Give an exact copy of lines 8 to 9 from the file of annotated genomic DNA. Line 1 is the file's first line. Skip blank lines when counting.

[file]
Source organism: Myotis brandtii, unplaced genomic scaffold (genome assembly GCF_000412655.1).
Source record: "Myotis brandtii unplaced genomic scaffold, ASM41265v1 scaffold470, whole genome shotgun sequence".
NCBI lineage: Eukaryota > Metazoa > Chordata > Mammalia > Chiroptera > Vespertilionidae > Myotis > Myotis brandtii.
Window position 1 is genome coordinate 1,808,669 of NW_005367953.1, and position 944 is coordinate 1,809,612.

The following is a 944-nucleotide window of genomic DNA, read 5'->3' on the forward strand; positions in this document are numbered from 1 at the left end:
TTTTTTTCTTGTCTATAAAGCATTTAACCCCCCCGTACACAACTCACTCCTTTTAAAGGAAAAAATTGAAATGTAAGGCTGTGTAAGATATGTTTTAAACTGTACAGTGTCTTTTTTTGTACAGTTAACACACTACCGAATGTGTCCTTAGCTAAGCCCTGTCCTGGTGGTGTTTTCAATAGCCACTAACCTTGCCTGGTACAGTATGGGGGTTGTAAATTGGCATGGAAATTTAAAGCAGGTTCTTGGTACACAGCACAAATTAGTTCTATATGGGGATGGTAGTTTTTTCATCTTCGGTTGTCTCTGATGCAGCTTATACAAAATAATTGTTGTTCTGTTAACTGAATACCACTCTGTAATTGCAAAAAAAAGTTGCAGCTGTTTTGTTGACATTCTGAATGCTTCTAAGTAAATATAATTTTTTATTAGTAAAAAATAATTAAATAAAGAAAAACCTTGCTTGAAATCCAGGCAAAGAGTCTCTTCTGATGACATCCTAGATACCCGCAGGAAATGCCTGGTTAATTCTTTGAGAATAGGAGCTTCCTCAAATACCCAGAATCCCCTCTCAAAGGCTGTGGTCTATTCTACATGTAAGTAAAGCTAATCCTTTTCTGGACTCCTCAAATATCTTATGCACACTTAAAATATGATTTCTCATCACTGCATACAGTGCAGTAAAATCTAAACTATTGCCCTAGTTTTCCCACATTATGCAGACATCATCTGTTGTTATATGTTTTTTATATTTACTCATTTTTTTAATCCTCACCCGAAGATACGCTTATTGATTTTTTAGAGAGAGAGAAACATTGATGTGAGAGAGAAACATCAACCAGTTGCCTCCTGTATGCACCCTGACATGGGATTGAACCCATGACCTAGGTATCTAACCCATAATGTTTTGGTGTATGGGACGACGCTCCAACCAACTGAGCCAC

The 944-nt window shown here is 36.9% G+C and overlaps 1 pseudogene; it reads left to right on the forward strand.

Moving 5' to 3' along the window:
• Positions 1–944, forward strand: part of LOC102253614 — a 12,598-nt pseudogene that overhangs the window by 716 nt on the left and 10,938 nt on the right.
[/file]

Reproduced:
Moving 5' to 3' along the window:
• Positions 1–944, forward strand: part of LOC102253614 — a 12,598-nt pseudogene that overhangs the window by 716 nt on the left and 10,938 nt on the right.